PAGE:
Unfortunately, the hero of our article could not finish his studies, because the mobilization associated with the First World War began. In 1916, the poet was drafted into the army, and he boldly goes towards fate. He was assigned to the road construction department, where he was until the start of the October Revolution. At that time, the poet lived in Smolensk and worked.
Unexpectedly, he learned about the revolution. From 1916to 1918 he did not write a single verse. Later in his work, he addressed the issues of the existence of a person and an entire people at historical turning points. To understand how Janka saw this period, it is necessary to refer to his poems dating back to 1919: “For the Fatherland”, “Inheritance”, “Time”, “To His People”.
When the revolution ended, the man decided to settle in Minsk. I must say that the Soviet-Polish war did not change his way of life. He steadfastly survived the Polish occupation and did not leave his beloved city.
Yanka Kupala's poems in Polish were actively published in magazines and newspapers. The first poem he wrote in Belarusian was called "My Share". It is believed that it was written in the summer of 1904. The poet's debut is considered the verse "Man", which was published in 1905. It was with him that the active growth of a man as a poet began. Folklore themes are characteristic of Yankee's early creative years.
In 1907, he began active cooperation with the Nasha Niva newspaper. He writes several poems, the main theme of which is the oppression of peasants and social inequality.
For two years, from 1911 to 1913, Yanka lived with his sisters and mother on the family estate. It was here that he wrote about 80 poems, several plays and poems. By the way, today only the foundation, a small gazebo and an old well remain from this estate.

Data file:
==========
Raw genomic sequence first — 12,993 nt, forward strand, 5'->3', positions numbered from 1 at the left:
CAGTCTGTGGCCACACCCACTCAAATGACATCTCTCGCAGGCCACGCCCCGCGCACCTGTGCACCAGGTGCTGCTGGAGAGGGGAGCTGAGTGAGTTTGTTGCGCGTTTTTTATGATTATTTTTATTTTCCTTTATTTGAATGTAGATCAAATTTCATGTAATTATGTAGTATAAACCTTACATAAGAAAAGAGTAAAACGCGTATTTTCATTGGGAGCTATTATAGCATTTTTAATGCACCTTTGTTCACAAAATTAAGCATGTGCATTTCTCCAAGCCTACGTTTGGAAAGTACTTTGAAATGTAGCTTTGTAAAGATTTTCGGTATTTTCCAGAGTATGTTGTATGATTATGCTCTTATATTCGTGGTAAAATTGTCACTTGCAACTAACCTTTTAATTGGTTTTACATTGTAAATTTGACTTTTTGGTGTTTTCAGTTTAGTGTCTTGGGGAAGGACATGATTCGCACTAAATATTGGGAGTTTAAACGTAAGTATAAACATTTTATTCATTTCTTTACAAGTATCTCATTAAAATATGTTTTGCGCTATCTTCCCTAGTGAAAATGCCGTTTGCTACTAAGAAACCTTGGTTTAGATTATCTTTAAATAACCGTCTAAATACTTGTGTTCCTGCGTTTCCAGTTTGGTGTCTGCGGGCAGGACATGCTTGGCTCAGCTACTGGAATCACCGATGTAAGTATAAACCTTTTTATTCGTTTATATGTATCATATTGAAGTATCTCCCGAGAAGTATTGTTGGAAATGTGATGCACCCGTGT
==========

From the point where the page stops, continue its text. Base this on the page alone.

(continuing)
In 1912, Kupala wrote his first comedy play. Soon she will be left on stage in St. Petersburg, then sheappears in the theaters of Vilnius. Until 1919, he writes several more poems, which the public enthusiastically accepts.
Poet Yanka Kupala was a freedom-loving and free man who followed his heart. His work changed after the beginning of the Soviet era.
At this time, thoughts about a bright future come to the fore in his work. The poet sincerely believed that the Belarusian people would live better, and the Soviet government would be able to carry out fundamental changes and improve the standard of living of people.
Almost before the Great Patriotic War, he constantly wrote about a brighter future. During this period, he released several collections, namely "From the Heart", "Song to Construction", "Inheritance", "Taras' Dole", etc.
The most interesting thing is that the poet's relations with representatives of the Soviet government did not develop very smoothly. This is very strange, given that he supported the regime in his work.
The period from 1920 to 1930 was very difficult for a poet. He was accused of unreliability, and newspapers and magazines began a rather harsh persecution. He, as the main charge, was presented with a nationalist attitude. It was said that in a difficult historical period he supported the movement for the national liberation of Belarus, and even was a member.
He was interrogated at the GPU for a long and painful time, which eventually even led to an attempt to commit suicide. In personal letters, he wrote that apparently poets and writers have such a share - to be misunderstood and slandered. However, in order to get rid of persecution and avoid various problems, hewrote an open letter. He was forced to do so by poor he alth. Ivan needed peace, not constant torture and interrogation. In the letter, the man confessed to all his alleged sins and publicly promised that he would not make such mistakes again.